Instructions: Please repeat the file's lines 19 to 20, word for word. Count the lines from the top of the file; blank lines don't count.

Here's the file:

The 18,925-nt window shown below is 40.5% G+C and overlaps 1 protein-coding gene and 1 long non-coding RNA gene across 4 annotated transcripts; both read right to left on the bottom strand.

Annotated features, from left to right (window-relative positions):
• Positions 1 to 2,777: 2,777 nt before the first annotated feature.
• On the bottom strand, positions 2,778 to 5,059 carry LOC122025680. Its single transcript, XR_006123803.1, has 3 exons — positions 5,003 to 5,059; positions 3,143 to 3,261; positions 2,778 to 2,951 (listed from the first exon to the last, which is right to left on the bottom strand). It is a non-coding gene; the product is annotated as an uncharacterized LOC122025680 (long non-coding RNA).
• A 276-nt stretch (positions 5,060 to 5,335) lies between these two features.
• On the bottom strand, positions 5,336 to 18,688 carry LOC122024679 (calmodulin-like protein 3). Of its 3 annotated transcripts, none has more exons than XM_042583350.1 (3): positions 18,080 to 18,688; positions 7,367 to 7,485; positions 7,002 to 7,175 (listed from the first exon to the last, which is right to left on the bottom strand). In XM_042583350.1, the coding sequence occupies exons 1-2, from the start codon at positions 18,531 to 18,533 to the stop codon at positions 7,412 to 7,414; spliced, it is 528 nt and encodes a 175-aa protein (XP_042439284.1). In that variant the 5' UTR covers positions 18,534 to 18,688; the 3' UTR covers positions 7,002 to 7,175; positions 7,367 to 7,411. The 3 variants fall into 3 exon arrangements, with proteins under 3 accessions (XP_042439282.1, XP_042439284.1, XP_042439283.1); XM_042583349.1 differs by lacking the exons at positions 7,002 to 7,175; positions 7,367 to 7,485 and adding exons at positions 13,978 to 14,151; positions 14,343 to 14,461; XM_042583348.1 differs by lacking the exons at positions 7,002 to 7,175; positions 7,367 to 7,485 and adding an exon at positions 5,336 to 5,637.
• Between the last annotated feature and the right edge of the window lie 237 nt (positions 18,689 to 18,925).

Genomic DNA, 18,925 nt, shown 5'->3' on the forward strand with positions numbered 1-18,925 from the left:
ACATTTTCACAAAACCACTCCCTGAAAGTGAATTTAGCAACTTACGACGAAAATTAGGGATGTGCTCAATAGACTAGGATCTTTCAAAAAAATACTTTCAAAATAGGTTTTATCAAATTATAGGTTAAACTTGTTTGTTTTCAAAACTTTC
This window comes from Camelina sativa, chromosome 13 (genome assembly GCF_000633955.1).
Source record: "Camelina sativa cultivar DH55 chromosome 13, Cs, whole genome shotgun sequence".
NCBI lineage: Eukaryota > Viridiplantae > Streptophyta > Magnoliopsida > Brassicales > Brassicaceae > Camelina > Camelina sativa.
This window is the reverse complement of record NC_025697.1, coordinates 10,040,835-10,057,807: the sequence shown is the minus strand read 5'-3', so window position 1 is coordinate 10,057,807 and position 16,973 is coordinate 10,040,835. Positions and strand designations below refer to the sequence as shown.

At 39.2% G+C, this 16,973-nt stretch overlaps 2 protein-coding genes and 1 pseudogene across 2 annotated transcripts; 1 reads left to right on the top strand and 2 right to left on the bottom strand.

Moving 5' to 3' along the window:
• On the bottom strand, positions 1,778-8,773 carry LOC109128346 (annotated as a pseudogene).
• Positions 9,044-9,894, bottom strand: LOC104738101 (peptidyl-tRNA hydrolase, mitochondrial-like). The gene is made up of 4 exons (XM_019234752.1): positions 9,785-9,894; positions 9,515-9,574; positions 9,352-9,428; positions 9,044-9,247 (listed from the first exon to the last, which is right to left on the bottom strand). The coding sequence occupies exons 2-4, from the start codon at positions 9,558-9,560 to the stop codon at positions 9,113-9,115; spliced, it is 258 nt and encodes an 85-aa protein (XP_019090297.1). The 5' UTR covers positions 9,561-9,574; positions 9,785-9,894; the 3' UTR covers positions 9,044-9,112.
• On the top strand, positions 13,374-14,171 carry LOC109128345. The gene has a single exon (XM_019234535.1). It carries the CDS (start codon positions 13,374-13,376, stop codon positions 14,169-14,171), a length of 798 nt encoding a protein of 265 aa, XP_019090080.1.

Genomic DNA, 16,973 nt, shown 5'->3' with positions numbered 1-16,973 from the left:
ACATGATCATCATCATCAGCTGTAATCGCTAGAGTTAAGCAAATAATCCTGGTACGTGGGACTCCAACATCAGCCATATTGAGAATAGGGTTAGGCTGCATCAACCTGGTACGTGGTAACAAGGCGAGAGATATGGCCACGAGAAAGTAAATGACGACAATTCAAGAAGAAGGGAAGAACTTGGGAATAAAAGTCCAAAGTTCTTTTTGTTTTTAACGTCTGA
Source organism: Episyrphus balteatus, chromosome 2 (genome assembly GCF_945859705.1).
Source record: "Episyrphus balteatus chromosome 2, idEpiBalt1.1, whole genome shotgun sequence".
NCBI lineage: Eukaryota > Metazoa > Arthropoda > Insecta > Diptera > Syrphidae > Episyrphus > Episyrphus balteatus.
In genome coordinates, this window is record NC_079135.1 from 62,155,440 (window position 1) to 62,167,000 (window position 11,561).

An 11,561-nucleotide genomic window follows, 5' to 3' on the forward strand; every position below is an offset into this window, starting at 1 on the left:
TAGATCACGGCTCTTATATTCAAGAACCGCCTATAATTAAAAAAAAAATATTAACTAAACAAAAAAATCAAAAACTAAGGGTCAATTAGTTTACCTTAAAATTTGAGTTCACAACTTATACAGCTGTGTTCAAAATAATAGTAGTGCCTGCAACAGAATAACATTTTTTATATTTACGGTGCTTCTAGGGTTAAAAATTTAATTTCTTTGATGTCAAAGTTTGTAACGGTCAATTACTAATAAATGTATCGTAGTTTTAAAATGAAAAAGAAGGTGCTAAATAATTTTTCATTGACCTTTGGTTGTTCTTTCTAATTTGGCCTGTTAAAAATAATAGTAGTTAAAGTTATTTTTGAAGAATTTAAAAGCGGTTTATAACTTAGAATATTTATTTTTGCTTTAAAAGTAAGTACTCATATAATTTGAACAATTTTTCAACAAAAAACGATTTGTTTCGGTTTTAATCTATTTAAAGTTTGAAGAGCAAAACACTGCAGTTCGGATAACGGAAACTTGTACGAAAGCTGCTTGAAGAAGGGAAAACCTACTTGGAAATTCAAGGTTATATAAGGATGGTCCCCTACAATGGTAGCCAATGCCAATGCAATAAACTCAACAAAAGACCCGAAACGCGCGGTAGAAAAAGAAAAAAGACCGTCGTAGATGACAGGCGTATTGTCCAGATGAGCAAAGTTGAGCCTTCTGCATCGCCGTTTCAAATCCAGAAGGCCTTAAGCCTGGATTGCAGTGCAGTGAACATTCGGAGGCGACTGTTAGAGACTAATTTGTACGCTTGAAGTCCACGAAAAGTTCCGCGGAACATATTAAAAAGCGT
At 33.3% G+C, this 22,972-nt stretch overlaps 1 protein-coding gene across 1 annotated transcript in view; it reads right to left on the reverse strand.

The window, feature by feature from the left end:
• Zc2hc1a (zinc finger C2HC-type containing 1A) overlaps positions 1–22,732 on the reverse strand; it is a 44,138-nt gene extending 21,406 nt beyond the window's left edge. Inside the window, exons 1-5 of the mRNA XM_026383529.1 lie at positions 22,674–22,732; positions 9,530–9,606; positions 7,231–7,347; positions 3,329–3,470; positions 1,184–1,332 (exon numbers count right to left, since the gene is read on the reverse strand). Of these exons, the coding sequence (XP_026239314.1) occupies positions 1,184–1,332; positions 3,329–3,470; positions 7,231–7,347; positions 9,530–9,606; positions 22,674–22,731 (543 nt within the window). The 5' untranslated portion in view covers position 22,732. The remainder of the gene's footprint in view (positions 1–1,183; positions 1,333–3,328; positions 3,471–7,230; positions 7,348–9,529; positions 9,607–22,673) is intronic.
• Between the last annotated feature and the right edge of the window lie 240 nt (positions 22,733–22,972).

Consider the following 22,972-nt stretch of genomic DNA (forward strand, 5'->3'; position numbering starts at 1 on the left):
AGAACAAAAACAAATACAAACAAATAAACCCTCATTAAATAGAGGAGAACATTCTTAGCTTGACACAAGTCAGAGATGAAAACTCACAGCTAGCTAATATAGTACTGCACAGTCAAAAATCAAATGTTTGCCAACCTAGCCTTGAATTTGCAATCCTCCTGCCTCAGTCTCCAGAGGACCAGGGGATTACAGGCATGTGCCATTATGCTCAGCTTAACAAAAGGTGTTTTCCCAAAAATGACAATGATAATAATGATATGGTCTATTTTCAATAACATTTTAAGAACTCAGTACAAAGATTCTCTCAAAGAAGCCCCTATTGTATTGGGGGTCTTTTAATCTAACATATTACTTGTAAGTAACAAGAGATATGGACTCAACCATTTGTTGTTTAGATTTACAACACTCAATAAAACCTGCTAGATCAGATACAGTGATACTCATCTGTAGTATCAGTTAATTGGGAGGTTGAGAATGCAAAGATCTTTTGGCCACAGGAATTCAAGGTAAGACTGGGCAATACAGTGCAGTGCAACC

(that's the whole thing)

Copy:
Genomic DNA, 16,973 nt, shown 5'->3' with positions numbered 1-16,973 from the left:
ACATGATCATCATCATCAGCTGTAATCGCTAGAGTTAAGCAAATAATCCTGGTACGTGGGACTCCAACATCAGCCATATTGAGAATAGGGTTAGGCTGCATCAACCTGGTACGTGGTAACAAGGCGAGAGATATGGCCACGAGAAAGTAAATGACGACAATTCAAGAAGAAGGGAAGAACTTGGGAATAAAAGTCCAAAGTTCTTTTTGTTTTTAACGTCTGA